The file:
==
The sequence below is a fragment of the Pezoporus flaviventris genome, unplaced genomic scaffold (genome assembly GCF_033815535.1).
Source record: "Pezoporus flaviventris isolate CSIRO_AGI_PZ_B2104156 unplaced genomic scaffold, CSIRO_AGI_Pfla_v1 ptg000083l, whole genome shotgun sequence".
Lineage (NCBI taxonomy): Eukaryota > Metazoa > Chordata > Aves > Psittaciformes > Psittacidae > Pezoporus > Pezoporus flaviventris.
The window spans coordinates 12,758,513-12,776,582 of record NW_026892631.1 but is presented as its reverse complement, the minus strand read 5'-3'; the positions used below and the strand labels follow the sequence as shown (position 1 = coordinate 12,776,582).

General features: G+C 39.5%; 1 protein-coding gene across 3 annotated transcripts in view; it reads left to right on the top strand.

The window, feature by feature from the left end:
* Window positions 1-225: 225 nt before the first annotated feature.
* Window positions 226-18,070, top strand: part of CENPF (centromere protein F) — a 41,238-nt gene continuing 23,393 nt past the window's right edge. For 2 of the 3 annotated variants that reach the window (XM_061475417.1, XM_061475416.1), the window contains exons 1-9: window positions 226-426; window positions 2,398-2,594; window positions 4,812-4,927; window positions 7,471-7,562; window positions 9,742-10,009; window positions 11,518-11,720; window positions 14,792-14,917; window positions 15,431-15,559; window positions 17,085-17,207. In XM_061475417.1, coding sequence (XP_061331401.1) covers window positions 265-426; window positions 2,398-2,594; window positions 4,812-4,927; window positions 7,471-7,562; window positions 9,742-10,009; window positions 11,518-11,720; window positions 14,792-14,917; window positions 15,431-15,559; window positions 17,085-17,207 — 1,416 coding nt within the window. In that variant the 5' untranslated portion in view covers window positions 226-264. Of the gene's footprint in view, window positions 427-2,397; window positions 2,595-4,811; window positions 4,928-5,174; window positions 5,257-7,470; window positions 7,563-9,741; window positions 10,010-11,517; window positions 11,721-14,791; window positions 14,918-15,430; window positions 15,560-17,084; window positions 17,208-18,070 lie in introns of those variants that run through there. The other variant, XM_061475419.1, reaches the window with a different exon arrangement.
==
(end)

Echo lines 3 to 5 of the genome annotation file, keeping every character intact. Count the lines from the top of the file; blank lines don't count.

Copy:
Lineage (NCBI taxonomy): Eukaryota > Metazoa > Chordata > Aves > Psittaciformes > Psittacidae > Pezoporus > Pezoporus flaviventris.
The window spans coordinates 12,758,513-12,776,582 of record NW_026892631.1 but is presented as its reverse complement, the minus strand read 5'-3'; the positions used below and the strand labels follow the sequence as shown (position 1 = coordinate 12,776,582).

General features: G+C 39.5%; 1 protein-coding gene across 3 annotated transcripts in view; it reads left to right on the top strand.